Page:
More than 75% of New York City subway stations are inaccessible. That’s more than 354 of 472 stations.
I’ve lived in N.Y.C. for over three years, and I haven’t taken the subway once. I can’t assume there is an elevator at every subway stop for me to get on and off, and I don’t want to take the risk of getting stuck somewhere underground. Everyone complains about how much they hate the subway—I would probably hate it too—but I don’t have the option to decide that for myself.
As I’ve lived here, I’ve noticed that restaurants, stores, apartment buildings—name another type of place people go—are completely inaccessible. I can go on Yelp and see if it’s accessible, but based on my experiences, an able-bodied person tags those places. Sure, it’s great to have an elevator, but if I have to get up stairs to get to the elevator, it’s not actually accessible.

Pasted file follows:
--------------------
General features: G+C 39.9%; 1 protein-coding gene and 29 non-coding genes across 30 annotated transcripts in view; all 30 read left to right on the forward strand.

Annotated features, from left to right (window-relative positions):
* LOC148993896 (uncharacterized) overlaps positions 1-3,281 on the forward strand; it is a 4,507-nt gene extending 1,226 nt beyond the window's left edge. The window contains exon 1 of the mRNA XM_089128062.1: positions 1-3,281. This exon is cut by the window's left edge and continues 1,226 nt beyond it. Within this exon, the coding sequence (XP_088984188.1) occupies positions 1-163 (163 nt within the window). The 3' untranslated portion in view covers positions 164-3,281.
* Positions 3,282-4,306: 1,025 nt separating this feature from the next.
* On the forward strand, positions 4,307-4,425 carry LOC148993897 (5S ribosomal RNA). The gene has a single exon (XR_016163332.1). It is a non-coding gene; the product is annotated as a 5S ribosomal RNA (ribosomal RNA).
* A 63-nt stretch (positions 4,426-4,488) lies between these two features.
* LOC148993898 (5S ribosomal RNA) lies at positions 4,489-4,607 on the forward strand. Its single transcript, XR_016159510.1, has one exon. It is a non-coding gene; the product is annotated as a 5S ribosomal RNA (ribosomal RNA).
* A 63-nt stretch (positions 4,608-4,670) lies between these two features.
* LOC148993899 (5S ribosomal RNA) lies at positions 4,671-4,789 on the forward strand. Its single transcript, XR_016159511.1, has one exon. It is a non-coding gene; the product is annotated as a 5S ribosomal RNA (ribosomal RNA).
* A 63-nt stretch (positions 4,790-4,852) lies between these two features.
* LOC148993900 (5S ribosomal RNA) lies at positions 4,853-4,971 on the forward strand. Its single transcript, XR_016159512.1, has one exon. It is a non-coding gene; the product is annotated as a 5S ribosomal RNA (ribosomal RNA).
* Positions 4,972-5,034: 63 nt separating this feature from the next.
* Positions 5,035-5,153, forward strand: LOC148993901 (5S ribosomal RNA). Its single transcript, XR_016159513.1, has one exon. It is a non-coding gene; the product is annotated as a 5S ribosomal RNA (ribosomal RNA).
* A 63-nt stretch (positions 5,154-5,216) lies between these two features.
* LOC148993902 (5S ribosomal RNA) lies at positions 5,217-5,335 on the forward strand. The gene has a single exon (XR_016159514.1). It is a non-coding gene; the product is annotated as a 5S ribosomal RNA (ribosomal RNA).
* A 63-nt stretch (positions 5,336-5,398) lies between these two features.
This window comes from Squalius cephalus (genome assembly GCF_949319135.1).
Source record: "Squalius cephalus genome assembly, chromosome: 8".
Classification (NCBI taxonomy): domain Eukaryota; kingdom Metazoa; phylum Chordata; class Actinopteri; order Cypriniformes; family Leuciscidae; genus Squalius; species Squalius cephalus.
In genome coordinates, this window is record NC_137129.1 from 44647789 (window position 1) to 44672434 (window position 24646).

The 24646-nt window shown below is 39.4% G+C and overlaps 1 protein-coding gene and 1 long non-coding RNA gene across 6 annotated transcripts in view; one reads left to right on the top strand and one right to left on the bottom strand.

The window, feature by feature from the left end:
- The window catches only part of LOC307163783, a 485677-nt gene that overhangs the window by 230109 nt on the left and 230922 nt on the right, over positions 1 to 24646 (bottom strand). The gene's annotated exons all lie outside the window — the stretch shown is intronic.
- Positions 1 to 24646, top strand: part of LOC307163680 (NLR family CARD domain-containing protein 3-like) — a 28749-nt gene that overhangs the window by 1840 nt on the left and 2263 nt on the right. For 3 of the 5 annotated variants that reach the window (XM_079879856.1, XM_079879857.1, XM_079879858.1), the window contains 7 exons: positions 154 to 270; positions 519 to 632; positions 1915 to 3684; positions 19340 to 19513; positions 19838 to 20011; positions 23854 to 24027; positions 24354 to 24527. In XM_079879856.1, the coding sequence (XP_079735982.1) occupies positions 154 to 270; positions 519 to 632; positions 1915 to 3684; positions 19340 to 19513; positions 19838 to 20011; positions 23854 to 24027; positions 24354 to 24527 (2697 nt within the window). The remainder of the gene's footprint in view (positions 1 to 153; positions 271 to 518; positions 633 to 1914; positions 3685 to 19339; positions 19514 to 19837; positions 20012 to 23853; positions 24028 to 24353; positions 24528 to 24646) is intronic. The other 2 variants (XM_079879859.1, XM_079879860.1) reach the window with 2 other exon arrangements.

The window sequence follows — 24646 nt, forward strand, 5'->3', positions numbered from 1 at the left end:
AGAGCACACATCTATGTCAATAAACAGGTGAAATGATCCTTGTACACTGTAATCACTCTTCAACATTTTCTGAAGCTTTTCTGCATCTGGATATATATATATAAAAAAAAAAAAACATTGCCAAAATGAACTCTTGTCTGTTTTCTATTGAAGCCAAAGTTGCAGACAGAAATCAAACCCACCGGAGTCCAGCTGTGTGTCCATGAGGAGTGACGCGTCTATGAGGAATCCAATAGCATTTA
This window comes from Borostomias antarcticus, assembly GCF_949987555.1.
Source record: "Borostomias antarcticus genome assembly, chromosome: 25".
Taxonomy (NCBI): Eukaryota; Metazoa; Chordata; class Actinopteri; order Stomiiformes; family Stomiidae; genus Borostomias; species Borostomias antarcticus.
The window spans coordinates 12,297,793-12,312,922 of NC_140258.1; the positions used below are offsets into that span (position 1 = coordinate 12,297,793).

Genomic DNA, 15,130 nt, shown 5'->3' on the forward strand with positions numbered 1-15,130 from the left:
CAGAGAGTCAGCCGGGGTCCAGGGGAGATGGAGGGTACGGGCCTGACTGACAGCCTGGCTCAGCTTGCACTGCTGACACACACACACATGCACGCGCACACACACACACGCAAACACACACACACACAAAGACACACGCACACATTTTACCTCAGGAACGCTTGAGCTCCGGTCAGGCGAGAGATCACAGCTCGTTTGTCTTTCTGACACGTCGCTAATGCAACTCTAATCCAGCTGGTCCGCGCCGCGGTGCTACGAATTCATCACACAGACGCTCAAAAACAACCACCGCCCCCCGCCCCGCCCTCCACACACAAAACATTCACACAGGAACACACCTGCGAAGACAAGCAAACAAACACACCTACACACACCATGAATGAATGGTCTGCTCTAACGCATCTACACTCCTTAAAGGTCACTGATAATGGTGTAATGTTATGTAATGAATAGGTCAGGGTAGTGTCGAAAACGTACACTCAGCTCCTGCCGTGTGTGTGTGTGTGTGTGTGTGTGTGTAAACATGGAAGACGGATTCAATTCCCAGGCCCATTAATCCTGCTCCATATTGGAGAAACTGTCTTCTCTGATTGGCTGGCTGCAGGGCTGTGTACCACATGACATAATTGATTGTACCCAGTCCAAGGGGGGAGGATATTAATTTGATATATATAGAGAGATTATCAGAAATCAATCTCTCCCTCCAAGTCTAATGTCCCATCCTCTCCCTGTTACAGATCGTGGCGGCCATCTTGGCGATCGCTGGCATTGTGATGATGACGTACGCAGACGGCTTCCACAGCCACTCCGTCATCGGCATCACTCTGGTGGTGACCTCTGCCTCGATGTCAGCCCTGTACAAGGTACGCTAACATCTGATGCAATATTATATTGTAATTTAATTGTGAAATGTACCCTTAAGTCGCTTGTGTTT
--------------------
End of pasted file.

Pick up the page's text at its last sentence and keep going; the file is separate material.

The Americans with Disabilities Act of 1990 has been law since 1990—why haven’t these places been updated since then?!
I have yet to find a list that calls out inaccessible places, so I’m starting one—follow @inaccessibleearth for the list.
I designed this sign to call out these inaccessible places.
If you know an inaccessible place and want to put a sign up, email me. I'll send one to you. All I ask in return is that you please send me a picture of the posted sign and tell me its location.
If you don’t want to put a sign up, but still want to help, email me a photo of the inaccessible place and it’s address, and I'll add it to @inaccessibleearth.
WORDS & DESIGN BY JASON DECKER SLOVES
Oh!—also, I'm supposed to tell you that I have Cerebral Palsy and use a walker, blah, blah, blah...